It is easy, in retrospect, to be facetious about America’s finest hour, just as it is easy to forget that the Americans really were the most generous of conquerors, and in many cases the most well-meaning of teachers. The question is whether, in retrospect, SCAP and his loyal retainers got it right. Did they teach the right lessons, in the right way? Was MacArthur’s Occupation indeed the glowing success story of American tutelage that people of that generation still like to say it was, or are some of the problems with Japan today actually the result of that remarkable time?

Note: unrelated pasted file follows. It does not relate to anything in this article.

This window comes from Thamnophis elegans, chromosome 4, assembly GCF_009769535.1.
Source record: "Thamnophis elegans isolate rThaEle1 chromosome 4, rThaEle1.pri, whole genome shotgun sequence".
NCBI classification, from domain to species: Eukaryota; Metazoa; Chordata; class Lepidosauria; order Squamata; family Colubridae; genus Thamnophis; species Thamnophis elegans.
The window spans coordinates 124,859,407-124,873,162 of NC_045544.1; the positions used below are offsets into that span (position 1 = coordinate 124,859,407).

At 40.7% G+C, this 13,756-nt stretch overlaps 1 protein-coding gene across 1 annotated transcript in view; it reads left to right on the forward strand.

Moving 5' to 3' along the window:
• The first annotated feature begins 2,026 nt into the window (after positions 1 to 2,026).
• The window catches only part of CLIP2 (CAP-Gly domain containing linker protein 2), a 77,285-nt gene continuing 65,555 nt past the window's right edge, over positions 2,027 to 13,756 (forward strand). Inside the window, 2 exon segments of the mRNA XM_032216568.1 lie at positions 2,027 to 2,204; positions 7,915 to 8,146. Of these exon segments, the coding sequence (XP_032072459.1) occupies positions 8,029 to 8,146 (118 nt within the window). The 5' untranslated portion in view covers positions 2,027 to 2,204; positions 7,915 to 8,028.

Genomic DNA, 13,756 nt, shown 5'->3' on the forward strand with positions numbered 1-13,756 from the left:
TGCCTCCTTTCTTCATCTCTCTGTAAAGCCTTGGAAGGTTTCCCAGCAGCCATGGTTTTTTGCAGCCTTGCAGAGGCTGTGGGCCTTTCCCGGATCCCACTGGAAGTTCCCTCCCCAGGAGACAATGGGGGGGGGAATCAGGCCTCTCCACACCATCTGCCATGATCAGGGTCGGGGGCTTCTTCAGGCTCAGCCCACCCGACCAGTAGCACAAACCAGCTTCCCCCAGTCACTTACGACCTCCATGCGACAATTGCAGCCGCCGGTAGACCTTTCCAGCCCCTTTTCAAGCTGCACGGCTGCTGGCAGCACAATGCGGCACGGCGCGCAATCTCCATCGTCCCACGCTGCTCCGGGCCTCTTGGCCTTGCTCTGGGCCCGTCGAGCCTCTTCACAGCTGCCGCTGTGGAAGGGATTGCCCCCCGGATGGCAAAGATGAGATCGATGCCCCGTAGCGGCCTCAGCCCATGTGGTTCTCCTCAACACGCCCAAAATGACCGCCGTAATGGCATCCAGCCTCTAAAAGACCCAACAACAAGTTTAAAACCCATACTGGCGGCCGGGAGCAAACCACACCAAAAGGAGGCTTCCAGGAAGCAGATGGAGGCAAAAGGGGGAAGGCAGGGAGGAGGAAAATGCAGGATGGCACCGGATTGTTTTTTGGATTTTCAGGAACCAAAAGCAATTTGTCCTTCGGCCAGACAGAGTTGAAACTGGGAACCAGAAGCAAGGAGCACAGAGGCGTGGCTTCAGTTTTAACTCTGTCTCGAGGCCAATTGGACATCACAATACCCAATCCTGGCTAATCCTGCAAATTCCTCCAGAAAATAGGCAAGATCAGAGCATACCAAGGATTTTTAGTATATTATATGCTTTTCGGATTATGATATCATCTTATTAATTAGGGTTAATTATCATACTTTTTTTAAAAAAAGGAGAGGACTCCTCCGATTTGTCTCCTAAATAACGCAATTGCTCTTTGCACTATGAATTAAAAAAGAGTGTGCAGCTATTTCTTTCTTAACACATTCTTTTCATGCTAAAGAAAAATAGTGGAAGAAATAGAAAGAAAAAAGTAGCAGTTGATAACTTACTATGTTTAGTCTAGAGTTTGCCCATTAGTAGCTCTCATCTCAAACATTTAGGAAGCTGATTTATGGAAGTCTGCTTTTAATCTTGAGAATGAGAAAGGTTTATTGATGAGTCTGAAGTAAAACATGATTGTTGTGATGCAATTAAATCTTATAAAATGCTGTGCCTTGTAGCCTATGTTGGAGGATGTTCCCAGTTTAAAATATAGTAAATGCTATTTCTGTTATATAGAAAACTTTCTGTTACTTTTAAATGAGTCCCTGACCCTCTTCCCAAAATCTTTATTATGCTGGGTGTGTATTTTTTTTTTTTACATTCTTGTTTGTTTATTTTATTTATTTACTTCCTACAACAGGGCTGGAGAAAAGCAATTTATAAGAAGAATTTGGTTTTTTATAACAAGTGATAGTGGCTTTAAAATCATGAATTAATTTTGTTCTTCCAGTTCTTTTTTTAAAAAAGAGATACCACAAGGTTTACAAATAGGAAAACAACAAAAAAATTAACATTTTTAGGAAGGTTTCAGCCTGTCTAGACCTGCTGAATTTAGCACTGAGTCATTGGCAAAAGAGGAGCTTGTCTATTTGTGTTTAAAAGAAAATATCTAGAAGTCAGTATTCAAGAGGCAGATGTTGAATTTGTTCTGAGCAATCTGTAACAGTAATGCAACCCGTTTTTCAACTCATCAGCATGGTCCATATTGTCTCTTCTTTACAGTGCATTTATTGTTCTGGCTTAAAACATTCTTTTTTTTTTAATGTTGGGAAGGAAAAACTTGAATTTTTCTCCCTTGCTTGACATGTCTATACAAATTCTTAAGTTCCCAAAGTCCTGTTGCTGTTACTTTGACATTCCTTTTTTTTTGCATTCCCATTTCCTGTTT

Joseph Goebbels was not the only one to have discovered the efficacy of movies as a tool of propaganda. The Japanese, too, had been superb film propagandists during the war. Their best wartime films were, on the whole, better propaganda and better art than similar fare in America, Britain, or Germany, because they were more realistic and less strident. Not much effort was spent on demonizing the enemy (partly because of the lack of Caucasian extras). Instead, the emphasis was on brave soldiers toughing it out overseas, and on loyal, patriotic families on the homefront sacrificing personal gain for the greater national good. The very real sacrifices and deprivations people had to suffer in Japan were not hidden or ignored; quite the contrary, they were celebrated as examples of heroism, of what made the Japanese Volk great.